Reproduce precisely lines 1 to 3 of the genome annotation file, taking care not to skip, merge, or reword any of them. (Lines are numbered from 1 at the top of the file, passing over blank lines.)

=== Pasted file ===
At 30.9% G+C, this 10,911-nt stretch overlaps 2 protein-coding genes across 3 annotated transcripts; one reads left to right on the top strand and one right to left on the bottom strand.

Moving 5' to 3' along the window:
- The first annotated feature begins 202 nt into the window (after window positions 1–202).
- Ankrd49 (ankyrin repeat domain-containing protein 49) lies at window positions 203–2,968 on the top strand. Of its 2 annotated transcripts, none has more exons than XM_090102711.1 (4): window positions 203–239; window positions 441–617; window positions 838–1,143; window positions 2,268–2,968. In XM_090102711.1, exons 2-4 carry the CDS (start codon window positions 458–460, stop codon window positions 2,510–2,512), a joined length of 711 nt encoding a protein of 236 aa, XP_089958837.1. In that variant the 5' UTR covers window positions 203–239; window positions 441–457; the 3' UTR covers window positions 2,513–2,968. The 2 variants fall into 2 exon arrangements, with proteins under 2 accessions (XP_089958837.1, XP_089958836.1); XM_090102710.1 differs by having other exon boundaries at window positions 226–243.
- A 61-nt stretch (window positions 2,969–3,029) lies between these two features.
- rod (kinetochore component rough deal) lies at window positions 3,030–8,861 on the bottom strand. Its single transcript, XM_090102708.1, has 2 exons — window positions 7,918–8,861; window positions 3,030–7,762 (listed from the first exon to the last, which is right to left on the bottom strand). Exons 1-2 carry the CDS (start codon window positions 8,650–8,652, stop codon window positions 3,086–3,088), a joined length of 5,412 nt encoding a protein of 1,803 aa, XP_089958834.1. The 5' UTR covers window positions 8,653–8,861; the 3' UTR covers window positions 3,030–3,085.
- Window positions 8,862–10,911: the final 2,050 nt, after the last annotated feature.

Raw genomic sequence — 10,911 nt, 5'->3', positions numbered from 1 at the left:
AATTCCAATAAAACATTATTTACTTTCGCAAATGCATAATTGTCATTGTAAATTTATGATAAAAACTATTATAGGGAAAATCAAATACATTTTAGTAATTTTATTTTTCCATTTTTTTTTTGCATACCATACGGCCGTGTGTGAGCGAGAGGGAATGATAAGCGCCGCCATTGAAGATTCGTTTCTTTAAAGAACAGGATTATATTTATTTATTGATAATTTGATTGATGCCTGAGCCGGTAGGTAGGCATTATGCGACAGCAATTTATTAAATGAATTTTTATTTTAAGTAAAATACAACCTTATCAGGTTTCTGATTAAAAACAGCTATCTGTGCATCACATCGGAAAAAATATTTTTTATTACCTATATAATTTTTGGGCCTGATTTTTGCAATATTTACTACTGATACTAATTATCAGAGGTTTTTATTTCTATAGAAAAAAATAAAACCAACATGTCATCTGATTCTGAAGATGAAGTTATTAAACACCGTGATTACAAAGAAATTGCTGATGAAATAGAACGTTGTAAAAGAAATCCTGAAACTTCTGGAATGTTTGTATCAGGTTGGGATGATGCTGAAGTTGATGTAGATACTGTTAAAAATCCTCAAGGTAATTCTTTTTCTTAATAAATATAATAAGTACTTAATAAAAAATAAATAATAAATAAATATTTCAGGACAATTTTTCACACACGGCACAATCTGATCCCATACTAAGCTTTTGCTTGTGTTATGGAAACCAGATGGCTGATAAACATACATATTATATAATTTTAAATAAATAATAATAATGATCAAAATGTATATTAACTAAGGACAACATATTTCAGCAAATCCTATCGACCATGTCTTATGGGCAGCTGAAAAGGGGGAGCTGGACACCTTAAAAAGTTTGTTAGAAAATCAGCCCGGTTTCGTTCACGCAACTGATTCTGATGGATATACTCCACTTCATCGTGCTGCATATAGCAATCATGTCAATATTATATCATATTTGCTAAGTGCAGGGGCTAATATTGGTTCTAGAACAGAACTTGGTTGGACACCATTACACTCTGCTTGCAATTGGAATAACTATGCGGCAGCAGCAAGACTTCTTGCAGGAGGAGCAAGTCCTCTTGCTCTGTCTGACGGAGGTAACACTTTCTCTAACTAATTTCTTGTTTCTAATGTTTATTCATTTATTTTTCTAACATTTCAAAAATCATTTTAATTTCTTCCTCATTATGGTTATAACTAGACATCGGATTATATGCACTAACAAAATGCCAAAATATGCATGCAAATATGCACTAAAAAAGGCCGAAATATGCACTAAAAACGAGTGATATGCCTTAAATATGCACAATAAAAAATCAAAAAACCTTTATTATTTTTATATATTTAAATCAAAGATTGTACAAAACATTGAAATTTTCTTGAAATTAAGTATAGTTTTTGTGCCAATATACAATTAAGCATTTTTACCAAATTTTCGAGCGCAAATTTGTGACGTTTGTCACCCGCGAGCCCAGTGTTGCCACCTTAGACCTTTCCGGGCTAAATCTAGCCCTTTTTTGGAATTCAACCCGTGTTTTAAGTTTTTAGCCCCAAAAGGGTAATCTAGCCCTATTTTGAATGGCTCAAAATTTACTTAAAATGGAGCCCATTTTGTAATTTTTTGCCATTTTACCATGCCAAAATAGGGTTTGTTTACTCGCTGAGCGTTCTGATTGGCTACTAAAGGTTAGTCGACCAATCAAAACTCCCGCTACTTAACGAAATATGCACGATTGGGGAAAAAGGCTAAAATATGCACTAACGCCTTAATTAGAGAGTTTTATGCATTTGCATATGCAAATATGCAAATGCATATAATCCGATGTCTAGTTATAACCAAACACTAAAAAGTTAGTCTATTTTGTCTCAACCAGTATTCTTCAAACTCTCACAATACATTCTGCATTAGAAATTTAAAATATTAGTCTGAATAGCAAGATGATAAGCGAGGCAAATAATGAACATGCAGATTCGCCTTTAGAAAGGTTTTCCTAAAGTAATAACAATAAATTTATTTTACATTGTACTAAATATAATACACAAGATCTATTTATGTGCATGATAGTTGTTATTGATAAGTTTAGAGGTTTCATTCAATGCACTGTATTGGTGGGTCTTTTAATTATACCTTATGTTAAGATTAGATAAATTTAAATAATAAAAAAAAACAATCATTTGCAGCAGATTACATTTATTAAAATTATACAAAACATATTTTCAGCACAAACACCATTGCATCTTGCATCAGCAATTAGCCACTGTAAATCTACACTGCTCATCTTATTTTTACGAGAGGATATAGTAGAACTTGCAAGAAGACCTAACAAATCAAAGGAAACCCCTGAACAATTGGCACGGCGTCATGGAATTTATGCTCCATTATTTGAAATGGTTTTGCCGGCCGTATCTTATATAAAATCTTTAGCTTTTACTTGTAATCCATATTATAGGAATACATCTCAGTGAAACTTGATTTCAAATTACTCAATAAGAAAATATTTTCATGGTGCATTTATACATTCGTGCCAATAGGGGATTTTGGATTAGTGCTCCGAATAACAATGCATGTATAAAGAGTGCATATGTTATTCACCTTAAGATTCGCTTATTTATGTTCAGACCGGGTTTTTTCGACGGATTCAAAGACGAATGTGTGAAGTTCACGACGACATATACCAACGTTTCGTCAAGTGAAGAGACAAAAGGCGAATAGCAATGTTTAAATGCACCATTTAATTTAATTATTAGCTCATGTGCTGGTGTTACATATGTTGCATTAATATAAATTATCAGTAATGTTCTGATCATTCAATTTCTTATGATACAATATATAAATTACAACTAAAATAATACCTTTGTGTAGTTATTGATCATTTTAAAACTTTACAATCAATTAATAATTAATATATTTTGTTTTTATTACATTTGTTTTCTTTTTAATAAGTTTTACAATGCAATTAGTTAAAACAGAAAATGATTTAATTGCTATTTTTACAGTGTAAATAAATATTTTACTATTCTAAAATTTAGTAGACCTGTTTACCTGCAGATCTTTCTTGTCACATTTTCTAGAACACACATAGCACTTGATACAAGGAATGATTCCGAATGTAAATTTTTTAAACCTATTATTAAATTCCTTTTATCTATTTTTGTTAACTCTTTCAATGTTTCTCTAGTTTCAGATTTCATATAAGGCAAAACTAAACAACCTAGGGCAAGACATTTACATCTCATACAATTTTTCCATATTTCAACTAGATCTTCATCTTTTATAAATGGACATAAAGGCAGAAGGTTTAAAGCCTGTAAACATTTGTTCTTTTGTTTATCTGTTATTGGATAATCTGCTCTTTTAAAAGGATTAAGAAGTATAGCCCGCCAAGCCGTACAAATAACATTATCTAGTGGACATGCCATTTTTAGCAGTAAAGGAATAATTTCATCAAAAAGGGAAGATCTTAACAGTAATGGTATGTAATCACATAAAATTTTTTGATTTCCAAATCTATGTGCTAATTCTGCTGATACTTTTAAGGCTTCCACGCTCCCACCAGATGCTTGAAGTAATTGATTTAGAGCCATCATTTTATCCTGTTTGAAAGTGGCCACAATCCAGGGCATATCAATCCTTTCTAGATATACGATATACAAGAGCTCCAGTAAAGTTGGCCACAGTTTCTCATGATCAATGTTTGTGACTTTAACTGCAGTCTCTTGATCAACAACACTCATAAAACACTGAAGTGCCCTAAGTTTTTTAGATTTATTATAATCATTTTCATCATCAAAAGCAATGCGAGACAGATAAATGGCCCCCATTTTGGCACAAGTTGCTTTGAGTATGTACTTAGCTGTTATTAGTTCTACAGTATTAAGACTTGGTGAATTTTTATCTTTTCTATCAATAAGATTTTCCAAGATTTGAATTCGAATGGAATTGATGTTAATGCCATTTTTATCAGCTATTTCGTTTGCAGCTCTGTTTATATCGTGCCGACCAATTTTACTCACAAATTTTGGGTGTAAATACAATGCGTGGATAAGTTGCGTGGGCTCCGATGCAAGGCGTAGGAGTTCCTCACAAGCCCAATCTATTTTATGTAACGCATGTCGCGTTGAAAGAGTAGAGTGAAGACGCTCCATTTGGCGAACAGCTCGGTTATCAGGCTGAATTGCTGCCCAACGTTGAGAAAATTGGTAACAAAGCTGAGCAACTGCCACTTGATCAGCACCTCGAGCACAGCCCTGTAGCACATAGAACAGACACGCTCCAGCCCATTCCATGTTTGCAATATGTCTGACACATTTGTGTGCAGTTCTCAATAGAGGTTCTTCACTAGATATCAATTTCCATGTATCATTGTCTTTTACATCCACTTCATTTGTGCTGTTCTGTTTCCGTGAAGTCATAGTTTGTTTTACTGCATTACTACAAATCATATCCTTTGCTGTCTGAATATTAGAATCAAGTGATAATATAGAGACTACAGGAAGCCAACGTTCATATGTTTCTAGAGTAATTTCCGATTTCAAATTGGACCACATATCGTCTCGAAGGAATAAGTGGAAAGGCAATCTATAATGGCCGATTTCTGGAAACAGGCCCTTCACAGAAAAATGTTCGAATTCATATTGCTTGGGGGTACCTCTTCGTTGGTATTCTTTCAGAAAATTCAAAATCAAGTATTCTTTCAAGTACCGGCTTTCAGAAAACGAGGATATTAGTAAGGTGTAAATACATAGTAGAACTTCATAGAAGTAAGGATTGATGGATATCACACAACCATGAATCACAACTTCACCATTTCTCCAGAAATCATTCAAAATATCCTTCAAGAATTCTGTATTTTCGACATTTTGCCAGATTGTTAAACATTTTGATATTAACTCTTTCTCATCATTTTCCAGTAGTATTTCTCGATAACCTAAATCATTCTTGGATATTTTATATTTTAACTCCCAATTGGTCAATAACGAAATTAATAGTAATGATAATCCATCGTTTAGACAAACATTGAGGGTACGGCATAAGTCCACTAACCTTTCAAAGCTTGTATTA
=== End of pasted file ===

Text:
At 30.9% G+C, this 10,911-nt stretch overlaps 2 protein-coding genes across 3 annotated transcripts; one reads left to right on the top strand and one right to left on the bottom strand.

Moving 5' to 3' along the window:
- The first annotated feature begins 202 nt into the window (after window positions 1–202).